The key to relating these activities to generation of growth cone decisions may lie in the fact that the cis binding of axonin-1 to NgCAM and the trans binding of axonin-1 to NrCAM can result in distinct signaling properties. Domain-deletion mutants and domain-specific monoclonal antibodies were used in this study to demonstrate that the binding sites on axonin-1 for both NgCAM and NrCAM are overlapping regions of the molecule (within Ig domains 1–4). Moreover, axonin-1 has previously been shown to exist in two distinct conformations: an extended conformation that is capable of forming the cis heterodimer with NgCAM, and a horseshoe-like conformation which can form the trans link to NrCAM (Rader et al. 1996). Finally, these mutually exclusive combinations appear to generate distinct patterns of kinase activity, stemming from the association of fyn with axonin-1 and casein kinase II with NgCAM. With the cis binding, fyn activity is reduced and casein kinase is enhanced; with the trans binding, fyn activity is enhanced and that of casein-kinase II is reduced (Kunz et al. 1996).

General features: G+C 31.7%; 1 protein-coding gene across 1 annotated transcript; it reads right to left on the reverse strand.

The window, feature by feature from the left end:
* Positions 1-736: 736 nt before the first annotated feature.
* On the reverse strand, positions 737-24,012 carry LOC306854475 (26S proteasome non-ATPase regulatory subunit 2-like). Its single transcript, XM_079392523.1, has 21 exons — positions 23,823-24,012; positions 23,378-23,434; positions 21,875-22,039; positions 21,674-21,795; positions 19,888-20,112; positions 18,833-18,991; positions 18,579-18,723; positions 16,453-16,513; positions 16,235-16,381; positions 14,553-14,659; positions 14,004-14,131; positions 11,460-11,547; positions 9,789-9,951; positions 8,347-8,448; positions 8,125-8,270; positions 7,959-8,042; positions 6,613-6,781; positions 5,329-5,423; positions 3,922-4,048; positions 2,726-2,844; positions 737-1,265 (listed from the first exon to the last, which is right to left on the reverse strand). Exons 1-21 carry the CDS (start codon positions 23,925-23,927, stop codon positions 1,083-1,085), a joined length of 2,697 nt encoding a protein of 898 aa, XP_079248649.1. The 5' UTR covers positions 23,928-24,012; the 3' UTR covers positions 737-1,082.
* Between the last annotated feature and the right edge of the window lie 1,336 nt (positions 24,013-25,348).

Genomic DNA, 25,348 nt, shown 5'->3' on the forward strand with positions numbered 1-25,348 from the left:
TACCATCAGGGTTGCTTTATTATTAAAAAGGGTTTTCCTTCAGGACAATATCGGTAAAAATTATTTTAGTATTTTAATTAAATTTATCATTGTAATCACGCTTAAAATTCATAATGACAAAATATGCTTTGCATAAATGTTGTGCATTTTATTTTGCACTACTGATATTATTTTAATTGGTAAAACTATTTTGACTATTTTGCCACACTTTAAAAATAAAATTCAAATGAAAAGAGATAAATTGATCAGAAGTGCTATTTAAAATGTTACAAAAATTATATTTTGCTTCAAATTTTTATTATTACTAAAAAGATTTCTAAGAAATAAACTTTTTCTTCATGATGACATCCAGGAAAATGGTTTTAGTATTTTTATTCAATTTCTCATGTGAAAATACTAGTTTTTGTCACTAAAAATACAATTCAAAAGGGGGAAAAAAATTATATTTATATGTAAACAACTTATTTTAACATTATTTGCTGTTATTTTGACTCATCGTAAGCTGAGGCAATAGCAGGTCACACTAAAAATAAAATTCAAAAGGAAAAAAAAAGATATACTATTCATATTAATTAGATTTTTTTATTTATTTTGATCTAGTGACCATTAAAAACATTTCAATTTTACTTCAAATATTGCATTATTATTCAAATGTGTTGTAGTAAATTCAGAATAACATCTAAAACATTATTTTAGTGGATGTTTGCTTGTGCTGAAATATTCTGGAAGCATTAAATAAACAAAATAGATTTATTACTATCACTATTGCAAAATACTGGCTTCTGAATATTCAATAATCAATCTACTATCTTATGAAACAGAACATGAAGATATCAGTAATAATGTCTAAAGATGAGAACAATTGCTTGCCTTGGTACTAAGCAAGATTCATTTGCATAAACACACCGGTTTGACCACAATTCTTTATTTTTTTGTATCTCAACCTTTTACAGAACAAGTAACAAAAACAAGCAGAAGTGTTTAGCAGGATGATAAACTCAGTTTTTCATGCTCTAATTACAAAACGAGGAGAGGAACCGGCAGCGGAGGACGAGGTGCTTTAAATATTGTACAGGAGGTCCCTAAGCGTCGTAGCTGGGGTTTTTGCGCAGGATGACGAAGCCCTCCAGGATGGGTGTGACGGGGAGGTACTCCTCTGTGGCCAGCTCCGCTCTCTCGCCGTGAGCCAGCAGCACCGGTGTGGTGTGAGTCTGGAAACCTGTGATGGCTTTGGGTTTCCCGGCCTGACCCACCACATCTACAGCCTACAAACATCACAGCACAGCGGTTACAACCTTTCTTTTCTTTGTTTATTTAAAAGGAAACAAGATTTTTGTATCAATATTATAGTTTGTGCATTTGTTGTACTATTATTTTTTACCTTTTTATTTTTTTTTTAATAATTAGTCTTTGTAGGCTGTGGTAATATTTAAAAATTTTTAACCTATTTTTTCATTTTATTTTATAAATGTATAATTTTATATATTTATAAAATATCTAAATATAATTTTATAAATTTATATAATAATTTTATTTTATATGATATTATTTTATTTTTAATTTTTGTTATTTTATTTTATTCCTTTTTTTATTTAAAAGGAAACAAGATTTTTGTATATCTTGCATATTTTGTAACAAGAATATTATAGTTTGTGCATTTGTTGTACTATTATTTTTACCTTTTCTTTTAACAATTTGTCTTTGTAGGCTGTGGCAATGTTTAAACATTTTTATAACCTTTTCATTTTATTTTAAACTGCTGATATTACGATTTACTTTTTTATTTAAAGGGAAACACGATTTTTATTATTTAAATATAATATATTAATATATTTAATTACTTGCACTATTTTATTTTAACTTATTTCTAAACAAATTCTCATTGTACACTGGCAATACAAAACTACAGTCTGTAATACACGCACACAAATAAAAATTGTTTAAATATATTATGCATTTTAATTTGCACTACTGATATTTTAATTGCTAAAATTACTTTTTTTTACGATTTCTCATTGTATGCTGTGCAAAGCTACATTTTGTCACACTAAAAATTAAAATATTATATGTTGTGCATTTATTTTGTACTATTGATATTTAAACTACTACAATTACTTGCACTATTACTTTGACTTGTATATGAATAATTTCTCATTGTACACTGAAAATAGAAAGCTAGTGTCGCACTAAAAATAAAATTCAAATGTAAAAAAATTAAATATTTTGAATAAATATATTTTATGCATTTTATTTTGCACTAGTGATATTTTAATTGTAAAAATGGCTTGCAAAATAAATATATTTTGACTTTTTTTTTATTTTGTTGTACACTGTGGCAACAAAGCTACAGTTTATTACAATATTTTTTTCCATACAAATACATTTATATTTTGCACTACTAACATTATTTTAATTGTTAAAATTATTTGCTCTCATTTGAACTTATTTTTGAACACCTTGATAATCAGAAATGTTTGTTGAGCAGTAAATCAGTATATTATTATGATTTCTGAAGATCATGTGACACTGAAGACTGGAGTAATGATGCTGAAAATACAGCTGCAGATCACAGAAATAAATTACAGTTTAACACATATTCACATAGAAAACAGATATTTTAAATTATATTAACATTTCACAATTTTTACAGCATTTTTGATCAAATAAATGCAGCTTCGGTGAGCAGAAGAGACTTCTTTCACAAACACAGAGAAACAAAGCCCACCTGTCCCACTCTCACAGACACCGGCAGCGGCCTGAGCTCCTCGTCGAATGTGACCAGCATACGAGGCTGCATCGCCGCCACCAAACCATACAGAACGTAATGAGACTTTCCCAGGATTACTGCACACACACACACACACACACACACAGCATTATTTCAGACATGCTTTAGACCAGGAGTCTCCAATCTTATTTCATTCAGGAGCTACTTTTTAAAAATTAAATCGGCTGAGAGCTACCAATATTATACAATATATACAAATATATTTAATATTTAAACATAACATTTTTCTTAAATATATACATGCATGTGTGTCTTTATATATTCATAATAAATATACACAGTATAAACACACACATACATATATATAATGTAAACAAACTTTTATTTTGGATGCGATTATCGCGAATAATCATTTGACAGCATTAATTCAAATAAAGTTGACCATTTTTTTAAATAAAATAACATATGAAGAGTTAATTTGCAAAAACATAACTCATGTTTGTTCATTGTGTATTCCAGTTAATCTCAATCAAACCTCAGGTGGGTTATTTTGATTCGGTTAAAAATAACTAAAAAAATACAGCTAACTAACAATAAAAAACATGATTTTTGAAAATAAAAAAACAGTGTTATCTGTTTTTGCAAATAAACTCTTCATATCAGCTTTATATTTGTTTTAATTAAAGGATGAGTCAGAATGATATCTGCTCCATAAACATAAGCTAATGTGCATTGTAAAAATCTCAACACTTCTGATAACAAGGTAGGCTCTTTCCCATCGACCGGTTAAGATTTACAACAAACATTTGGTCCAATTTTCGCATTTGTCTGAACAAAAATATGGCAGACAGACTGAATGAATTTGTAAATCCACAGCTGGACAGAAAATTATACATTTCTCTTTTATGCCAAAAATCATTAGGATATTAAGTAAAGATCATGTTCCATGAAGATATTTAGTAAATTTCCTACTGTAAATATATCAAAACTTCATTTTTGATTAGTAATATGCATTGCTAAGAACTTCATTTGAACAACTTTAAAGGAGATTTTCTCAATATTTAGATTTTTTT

The authors speculate that these signaling alternatives are directly or indirectly involved in the differential behavior of growth cones at the floor plate. They point out that in axon bundles, in which NgCAM is abundant but NrCAM is absent, the resulting activation of casein kinase II could stabilize microtubules via MAP1B, and presumably restrict axon choices. However, upon encounter with the NrCAM-expressing floorplate, this process would be reversed, allowing flexibility to make appropriate pathway decisions.
Regardless of the precise consequences of the cis versus trans interactions of axonin-1, a principle appears to be emerging from this body of work that helps to make sense of at least some of the interactions shown in Fig. 1. That is, axonin-1 appears to exist in several distinct states (Fig. 2 C), defined partly by intrinsic properties (the intramolecular associations involved in the horseshoe conformation), and partly by extrinsic influences (association with cis NrCAM or trans NgCAM). As a part of this process, the intrinsic and extrinsic parameters can interact via their effects on the stability of the different protein conformations and on the activity of associated kinases. If in fact the consequence of those states is to alter fundamental signals to the cell, then axonin-1 is in effect the core of a switching mechanism controlled by the composition of the environment. The proof of this hypothesis would be a major step forward in understanding the mechanism of neural IgCAM function. It would also provide a base from which to investigate the relationship of these IgCAMs to other relevant guidance mechanisms (such as Slit/Robo-mediated chemorepulsion), as well as to help define potential roles for the remaining interactions shown in Fig. 1.